Painting How To: Organizing Your Artwork

There comes a time when every artist has to organize their work. For me, this happened when I couldn’t find my paintings. I simply couldn’t remember where they were. I had exhibits and paintings all over the place! When you’re exhibiting your work aggressively, this is bound to happen. Of course, if you were to generate transmittals and could properly file and retrieve them, this would go a long way towards solving such problems.

painting of los osos valley, los osos valley watercolor art

Click Picture to Purchase: “Panorama View of Los Osos Valley from See Canyon Rd”

In the final analysis, you need a coordinated matrix of all pertinent information about your paintings. And you need to keep it up to date!  The frustration of not being able to access information you need all the time eventually forces you to develop a system for retrieving this information in a timely manner.

Input key information about your artworks into a database that can be easily updated and printed out. Once you’ve done this, periodically mark up a printout of this listing in red ink with changes, then input these changes to your database. The information I found necessary to have on hand includes the following:

  • title of the artwork and its location
  • date I completed it
  • dimensions of the artwork (H x W)
  • overall
  • dimensions of the matted artwork (H x W)
  • whether it is framed
  • whether it is only matted and shrink-wrapped (unframed)
  • where it’s located (permanent notation in ink if sold or gifted, but otherwise indicated in pencil so it can be readily updated) if sold or gifted, to whom
  • whether I have a proper digital image of the artwork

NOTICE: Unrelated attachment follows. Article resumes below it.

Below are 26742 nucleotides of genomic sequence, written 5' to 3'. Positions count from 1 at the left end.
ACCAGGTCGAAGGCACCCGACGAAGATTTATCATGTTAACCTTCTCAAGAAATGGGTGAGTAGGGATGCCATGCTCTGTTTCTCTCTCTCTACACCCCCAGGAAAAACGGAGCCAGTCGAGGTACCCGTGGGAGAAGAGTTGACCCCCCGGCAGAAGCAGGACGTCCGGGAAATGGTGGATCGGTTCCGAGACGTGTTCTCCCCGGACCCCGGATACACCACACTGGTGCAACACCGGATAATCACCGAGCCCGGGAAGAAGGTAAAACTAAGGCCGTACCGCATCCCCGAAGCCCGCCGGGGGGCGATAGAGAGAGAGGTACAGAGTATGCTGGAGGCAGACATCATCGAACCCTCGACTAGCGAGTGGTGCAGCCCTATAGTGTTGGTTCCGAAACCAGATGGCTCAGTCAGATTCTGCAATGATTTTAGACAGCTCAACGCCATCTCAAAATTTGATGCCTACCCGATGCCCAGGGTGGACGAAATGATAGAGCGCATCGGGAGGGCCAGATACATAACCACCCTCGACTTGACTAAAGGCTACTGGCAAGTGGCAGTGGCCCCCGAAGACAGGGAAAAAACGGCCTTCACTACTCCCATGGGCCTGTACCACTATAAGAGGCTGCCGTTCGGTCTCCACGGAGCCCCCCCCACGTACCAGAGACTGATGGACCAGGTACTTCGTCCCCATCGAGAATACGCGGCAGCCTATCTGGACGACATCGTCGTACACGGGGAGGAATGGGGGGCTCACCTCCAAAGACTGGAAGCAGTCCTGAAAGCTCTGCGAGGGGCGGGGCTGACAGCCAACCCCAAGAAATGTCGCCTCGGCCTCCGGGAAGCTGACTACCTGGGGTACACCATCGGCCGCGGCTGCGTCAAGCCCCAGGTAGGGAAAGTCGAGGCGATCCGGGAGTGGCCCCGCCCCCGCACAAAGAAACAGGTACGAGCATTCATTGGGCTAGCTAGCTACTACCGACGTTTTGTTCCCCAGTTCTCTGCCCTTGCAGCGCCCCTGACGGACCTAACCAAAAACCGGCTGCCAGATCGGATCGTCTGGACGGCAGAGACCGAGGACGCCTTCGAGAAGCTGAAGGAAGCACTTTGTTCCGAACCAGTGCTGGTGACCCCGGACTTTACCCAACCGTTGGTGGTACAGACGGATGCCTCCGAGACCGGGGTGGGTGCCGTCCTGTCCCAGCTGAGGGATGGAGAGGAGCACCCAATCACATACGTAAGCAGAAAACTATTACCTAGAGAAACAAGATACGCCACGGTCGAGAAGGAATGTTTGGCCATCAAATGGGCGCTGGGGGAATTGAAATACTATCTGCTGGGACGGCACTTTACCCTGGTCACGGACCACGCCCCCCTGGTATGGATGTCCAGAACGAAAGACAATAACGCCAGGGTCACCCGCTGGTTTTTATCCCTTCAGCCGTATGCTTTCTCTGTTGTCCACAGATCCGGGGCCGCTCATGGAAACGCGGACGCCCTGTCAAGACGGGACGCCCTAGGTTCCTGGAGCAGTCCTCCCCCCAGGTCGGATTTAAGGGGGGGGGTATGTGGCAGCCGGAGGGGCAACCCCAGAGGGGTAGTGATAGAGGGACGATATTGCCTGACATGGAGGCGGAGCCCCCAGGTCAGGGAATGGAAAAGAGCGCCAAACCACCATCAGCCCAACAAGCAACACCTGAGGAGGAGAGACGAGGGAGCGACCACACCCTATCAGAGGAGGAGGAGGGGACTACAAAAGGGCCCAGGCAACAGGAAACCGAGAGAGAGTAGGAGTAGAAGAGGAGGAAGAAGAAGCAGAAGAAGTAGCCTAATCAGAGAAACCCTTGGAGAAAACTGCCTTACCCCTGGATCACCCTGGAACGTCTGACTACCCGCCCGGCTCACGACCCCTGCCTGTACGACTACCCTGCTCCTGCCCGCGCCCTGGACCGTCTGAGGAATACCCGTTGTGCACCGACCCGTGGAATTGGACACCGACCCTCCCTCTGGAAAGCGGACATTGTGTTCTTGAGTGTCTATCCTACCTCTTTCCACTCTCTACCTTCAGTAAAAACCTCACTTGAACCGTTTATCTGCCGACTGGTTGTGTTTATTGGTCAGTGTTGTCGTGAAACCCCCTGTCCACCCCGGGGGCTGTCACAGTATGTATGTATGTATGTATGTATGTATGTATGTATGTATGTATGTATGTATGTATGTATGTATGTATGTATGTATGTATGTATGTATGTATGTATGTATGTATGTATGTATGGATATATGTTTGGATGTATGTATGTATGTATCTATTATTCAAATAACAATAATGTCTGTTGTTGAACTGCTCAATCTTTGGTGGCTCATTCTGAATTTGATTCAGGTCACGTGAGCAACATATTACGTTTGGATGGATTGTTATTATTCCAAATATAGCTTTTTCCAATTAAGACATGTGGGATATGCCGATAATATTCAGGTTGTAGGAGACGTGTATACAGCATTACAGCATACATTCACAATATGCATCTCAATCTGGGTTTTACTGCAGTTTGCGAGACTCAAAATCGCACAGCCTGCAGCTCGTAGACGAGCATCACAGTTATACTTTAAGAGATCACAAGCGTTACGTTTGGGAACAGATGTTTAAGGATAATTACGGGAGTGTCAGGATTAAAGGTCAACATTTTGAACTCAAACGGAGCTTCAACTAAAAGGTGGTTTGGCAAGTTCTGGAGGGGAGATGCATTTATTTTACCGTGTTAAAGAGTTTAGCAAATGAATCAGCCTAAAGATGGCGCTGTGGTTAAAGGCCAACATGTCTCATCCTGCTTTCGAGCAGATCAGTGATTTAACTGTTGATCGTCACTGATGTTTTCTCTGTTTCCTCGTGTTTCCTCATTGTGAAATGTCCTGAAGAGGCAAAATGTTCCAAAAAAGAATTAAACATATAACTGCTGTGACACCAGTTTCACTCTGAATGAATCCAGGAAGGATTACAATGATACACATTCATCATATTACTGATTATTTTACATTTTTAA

The matter of titles for paintings deserves further discussion. By “title” I mean the name written on the back of the painting, where you did it (i.e. its location), along with the date it was completed, and your signature. It’s important to do this when you complete your painting, lest you forget. But, once you give the painting a name, don’t change it!  This causes all sorts of confusion later on. If you aren’t consistent, cataloging your work can be nightmarishly difficult.

Click Picture to Purchase: “Alabama Hills (#1), Lone Pine, CA”

The size of your painting… the painted image, not the overall dimensions of matted painting… is important to note since this is, in my opinion, the only objective basis upon which you can initially price a painting.  The size of the original paper on which it was painted also helps distinguish one piece of artwork from another when you’re cataloging paintings with similar titles, or when you’re cataloging them. Most watercolor artists produce quarter-, half-, or full-sheet paintings relative to the most common size; i.e., a full-sheet that’s nominally 22″x30″. A quarter-size sheet is nominally 11″x15″; a half-sheet, nominally 15″x22″, though it could be 11″x30″ (I did one such painting, but that was an exception).

As discussed elsewhere (see discussion on “Mats”), the size of the painting determines the size of the mat… and subsequently the size of the frame in which you’ll exhibit your painting. For economic reasons, I established standards for sizes of my paintings.

Douglas Stenhouse also wrote a book about watercolor painting.

“I decided to write about how I paint, not only to share my observations with others, but also, frankly, to do some self- examination. I wish I had done this earlier in my life! But then, how was I to know I’d benefit from doing so, certainly at a time when I had no aspirations of becoming a professional artist.” 

To learn more about Doug’s Watercolor Painting Book, click here. To purchase a signed copy, use the link below.

Douglas Simms Stenhouse, watercolor artist, transparent water color art, watercolor painter, painting with water colors